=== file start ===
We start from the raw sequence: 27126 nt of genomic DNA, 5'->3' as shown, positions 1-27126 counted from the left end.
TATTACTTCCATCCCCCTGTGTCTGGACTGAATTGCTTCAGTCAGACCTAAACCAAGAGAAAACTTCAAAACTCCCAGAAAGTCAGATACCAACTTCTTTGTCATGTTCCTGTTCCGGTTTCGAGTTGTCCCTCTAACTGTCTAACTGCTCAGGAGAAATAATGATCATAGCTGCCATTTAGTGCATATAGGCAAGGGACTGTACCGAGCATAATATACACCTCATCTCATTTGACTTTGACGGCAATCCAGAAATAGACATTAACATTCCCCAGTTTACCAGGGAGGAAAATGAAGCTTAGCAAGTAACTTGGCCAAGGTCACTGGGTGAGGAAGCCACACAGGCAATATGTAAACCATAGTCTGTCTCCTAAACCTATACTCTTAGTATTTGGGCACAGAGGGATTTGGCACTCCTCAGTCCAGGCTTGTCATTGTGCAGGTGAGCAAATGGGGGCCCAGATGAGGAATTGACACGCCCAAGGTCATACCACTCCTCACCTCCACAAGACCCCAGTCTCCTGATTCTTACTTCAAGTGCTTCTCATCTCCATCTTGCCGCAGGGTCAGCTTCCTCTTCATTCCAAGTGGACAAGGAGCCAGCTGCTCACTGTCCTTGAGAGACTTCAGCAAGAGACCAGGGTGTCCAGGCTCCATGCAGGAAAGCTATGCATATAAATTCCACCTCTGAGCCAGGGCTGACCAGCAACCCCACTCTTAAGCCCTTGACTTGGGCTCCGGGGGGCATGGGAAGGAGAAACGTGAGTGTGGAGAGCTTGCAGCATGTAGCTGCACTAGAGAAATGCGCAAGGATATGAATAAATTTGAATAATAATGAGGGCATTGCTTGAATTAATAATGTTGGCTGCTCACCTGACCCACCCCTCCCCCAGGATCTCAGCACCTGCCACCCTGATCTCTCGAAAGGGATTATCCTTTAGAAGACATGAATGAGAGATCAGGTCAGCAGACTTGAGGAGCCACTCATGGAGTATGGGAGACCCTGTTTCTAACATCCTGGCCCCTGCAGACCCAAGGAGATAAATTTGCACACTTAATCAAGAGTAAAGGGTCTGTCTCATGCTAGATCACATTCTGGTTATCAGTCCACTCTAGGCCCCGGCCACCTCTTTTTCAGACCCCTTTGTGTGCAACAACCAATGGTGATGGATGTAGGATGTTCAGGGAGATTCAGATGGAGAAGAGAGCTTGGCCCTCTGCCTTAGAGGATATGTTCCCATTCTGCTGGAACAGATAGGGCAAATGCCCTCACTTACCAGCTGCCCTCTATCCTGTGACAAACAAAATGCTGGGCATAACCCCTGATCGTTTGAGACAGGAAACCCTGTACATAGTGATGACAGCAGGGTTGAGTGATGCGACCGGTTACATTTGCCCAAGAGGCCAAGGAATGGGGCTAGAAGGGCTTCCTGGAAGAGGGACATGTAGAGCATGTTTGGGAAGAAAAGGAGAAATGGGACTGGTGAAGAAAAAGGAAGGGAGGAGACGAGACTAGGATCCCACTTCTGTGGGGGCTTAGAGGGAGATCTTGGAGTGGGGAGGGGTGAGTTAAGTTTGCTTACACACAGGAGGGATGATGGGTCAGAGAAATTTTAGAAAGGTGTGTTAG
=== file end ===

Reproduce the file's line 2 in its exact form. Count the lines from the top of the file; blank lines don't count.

TATTACTTCCATCCCCCTGTGTCTGGACTGAATTGCTTCAGTCAGACCTAAACCAAGAGAAAACTTCAAAACTCCCAGAAAGTCAGATACCAACTTCTTTGTCATGTTCCTGTTCCGGTTTCGAGTTGTCCCTCTAACTGTCTAACTGCTCAGGAGAAATAATGATCATAGCTGCCATTTAGTGCATATAGGCAAGGGACTGTACCGAGCATAATATACACCTCATCTCATTTGACTTTGACGGCAATCCAGAAATAGACATTAACATTCCCCAGTTTACCAGGGAGGAAAATGAAGCTTAGCAAGTAACTTGGCCAAGGTCACTGGGTGAGGAAGCCACACAGGCAATATGTAAACCATAGTCTGTCTCCTAAACCTATACTCTTAGTATTTGGGCACAGAGGGATTTGGCACTCCTCAGTCCAGGCTTGTCATTGTGCAGGTGAGCAAATGGGGGCCCAGATGAGGAATTGACACGCCCAAGGTCATACCACTCCTCACCTCCACAAGACCCCAGTCTCCTGATTCTTACTTCAAGTGCTTCTCATCTCCATCTTGCCGCAGGGTCAGCTTCCTCTTCATTCCAAGTGGACAAGGAGCCAGCTGCTCACTGTCCTTGAGAGACTTCAGCAAGAGACCAGGGTGTCCAGGCTCCATGCAGGAAAGCTATGCATATAAATTCCACCTCTGAGCCAGGGCTGACCAGCAACCCCACTCTTAAGCCCTTGACTTGGGCTCCGGGGGGCATGGGAAGGAGAAACGTGAGTGTGGAGAGCTTGCAGCATGTAGCTGCACTAGAGAAATGCGCAAGGATATGAATAAATTTGAATAATAATGAGGGCATTGCTTGAATTAATAATGTTGGCTGCTCACCTGACCCACCCCTCCCCCAGGATCTCAGCACCTGCCACCCTGATCTCTCGAAAGGGATTATCCTTTAGAAGACATGAATGAGAGATCAGGTCAGCAGACTTGAGGAGCCACTCATGGAGTATGGGAGACCCTGTTTCTAACATCCTGGCCCCTGCAGACCCAAGGAGATAAATTTGCACACTTAATCAAGAGTAAAGGGTCTGTCTCATGCTAGATCACATTCTGGTTATCAGTCCACTCTAGGCCCCGGCCACCTCTTTTTCAGACCCCTTTGTGTGCAACAACCAATGGTGATGGATGTAGGATGTTCAGGGAGATTCAGATGGAGAAGAGAGCTTGGCCCTCTGCCTTAGAGGATATGTTCCCATTCTGCTGGAACAGATAGGGCAAATGCCCTCACTTACCAGCTGCCCTCTATCCTGTGACAAACAAAATGCTGGGCATAACCCCTGATCGTTTGAGACAGGAAACCCTGTACATAGTGATGACAGCAGGGTTGAGTGATGCGACCGGTTACATTTGCCCAAGAGGCCAAGGAATGGGGCTAGAAGGGCTTCCTGGAAGAGGGACATGTAGAGCATGTTTGGGAAGAAAAGGAGAAATGGGACTGGTGAAGAAAAAGGAAGGGAGGAGACGAGACTAGGATCCCACTTCTGTGGGGGCTTAGAGGGAGATCTTGGAGTGGGGAGGGGTGAGTTAAGTTTGCTTACACACAGGAGGGATGATGGGTCAGAGAAATTTTAGAAAGGTGTGTTAG